This blog post is about a short perspective article that I recently wrote for the ILTPC newsletter. ILTPC stands for the International Low Temperature Plasma Community. It is one of the two main communities where I feel at home. The other one is the atomic scale processing community. This one is basically the atomic layer deposition (ALD) community but nowadays extended with related and overlapping areas such as atomic layer etching (ALE) and area-selective deposition (ASD). Furthermore, there is also considerable overlap between the low temperature plasma community and the atomic scale processing community as the methods such as ALD, ALE and ASD are also often plasma-enhanced. My research interests lie especially (but not only) there were these two fields come together. Also note that both the communities are strongly rooted in the AVS.
To organize the low temperature plasma community to a higher degree, the ILTPC was established in April 2020 with Mark Kushner (University of Michigan) and Peter Bruggeman (University of Minnesota) as main driving forces. The goal was to be a forum for communication, collaboration, and conversation for the low-temperature plasma community. The ILTPC newsletter is doing an excellent job in that respect, I very much like it. So please check it out and sign up if you like it too.
Obviously, I immediately agreed when Mark Kushner approached me to write a short perspective article for the ILTPC newsletter. I decided to devote it to artificial intelligence (AI) as this topic started to draw my attention big time in recent months. And I’m certainly not the only one! My interest was particularly triggered when playing around with – and being amazed by – ChatGTP. See also post that I wrote about ChatGTP and ALD earlier this year: Let’s chat GPC – Putting ChatGPT to the test and a first (?) article about ALD by AI.
Below you find the text of the perspective article in the April issue of the ILTPC newsletter reproduced. Please also make sure you check out the ILTPC newsletter itself. Also note that what is being written about the plasma community, basically also holds for the atomic scale processing community. This community is also enabling AI and next it will certainly start benefitting from it too. Finally, I also want to thank Aaf from the De Digitale Vormgever for the great images. She is responsible for many of the images on this blog site.
After Enabling AI It Is Time for the Plasma Community to Benefit from AI
That artificial intelligence (AI) draws a great deal of attention lately probably hasn’t gone unnoticed by the readers of this article. Particularly the availability of bots such as ChatGPT has demonstrated many of us the remarkable capabilities of AI: after decades of just being a promise, we suddenly have the opportunity to experience the power of AI ourselves. We start to realize that it will soon transform the way we live, work, and interact with the world around us.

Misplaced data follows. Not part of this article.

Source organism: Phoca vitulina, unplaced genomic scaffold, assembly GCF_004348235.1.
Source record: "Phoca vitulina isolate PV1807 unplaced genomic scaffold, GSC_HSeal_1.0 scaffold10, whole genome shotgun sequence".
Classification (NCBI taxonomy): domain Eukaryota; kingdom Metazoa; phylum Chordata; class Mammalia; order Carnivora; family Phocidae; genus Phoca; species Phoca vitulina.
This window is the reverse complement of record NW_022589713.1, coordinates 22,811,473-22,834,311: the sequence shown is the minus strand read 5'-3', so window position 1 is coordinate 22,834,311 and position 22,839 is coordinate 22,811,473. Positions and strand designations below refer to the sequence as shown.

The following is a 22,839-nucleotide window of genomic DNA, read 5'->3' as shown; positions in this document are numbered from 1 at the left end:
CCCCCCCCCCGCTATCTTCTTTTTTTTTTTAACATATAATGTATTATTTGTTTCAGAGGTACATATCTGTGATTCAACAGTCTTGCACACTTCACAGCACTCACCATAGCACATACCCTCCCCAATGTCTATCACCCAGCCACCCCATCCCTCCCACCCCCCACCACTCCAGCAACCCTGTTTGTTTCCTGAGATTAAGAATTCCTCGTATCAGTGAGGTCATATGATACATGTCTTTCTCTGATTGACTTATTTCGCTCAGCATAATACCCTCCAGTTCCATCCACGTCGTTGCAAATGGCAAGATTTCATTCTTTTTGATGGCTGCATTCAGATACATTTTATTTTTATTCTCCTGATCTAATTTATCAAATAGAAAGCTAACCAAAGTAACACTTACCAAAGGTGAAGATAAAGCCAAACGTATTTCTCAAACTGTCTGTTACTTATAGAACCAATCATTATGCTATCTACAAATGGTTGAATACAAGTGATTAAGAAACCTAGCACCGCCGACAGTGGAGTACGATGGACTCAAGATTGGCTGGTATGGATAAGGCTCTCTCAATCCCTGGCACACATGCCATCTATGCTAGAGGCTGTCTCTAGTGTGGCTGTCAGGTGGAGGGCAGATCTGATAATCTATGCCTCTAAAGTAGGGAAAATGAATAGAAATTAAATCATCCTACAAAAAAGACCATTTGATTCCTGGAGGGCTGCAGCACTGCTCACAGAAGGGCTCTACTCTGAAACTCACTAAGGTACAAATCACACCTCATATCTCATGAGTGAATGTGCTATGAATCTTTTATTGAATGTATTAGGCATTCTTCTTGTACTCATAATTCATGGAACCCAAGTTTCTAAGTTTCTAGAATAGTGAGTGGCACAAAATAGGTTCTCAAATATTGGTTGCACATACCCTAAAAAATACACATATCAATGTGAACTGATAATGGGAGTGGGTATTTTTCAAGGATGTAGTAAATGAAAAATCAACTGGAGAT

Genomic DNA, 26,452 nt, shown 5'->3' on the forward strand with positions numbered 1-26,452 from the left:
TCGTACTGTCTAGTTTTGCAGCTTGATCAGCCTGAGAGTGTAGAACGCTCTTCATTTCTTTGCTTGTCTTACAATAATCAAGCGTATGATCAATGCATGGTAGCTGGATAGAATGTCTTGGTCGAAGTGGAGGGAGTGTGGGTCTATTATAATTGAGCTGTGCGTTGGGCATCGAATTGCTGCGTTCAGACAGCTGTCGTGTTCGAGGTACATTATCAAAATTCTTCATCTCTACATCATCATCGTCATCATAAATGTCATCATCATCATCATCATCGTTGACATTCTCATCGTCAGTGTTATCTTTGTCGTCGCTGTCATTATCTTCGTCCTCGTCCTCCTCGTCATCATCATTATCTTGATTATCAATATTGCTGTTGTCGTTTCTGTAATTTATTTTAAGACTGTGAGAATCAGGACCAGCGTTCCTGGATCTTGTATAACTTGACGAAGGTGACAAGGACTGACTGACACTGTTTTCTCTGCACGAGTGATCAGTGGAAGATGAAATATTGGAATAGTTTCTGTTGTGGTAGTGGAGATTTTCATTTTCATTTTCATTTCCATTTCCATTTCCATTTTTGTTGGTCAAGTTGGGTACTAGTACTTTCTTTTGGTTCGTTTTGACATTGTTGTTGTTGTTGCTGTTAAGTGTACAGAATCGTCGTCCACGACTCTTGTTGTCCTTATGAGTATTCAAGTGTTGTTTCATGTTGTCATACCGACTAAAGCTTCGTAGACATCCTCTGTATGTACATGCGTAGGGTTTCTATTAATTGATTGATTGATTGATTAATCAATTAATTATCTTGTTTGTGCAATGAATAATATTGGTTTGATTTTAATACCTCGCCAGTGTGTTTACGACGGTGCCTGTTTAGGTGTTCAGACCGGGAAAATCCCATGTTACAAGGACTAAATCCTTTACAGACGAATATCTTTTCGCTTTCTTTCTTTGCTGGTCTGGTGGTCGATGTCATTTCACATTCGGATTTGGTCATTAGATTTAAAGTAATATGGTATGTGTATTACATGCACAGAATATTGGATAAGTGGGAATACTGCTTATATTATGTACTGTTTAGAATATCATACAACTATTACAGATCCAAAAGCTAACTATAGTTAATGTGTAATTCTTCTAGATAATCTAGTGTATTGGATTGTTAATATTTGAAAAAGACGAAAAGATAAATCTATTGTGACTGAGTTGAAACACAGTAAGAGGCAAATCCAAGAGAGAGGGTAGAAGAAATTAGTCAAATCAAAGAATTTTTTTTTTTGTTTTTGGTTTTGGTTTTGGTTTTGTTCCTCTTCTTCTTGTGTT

Our low temperature plasma community has obviously played a key role in enabling the breakthrough of AI. By developing highly advanced etch and deposition methods for high-fidelity processing steps at the nanoscale, the low temperature plasma community has contributed to the development of all kinds of powerful hardware technologies important for AI. These include central processing units (CPUs), graphics processing units (GPUs), field-programmable gate arrays (FPGAs), and application-specific integrated circuits (ASICs). Although these don’t always require the real cutting-edge process nodes, they do involve specialized circuits that have enabled the rapid progress of AI in recent years, allowing developers to train larger, more complex models and deploy AI applications more efficiently. Furthermore, AI will bring into play new computing paradigms, for example those based on neuromorphic chips involving a range of novel devices such as memristors that impose also other requirements on deposition and etching of materials.
Now the time has come that plasma processes do not only enable AI but also benefit from AI. AI can improve semiconductor manufacturing processes, for example by increasing efficiency, reducing defects, and improving product quality. By leveraging machine learning algorithms to analyze large amounts of data, semiconductor manufacturers can gain insights into the manufacturing process that would be difficult or impossible to obtain manually. This will enable them to make more informed decisions and optimize their operations. Note that the notion that AI tools can be helpful for monitoring and controlling plasma processes is nothing new, it was already realized more than 30 years ago. For example, an IBM team involving the highly valued member of our community, Prof. Gottlieb Oehrlein, published an article about the use of optical emission spectroscopy and mass spectrometry data for reactive ion etch process parameter estimation using neural networks in 1992. However, now – due to the advancement of technology to which our plasma community has contributed – we have entered the next stage. This is underlined by an article that was published last month in Nature: Keren Kanarik and co-workers in the team of Richard Gottscho at Lam Research Corporation report how semiconductor process development can be improved by humans partnering with computers and AI algorithms now that large amounts of data are becoming available and can be processed easily. They set out a strategy to be followed and it becomes absolutely clear that AI will soon revolutionize the way our plasma community works in the semiconductor industry.
(written with the help of ChatGPT)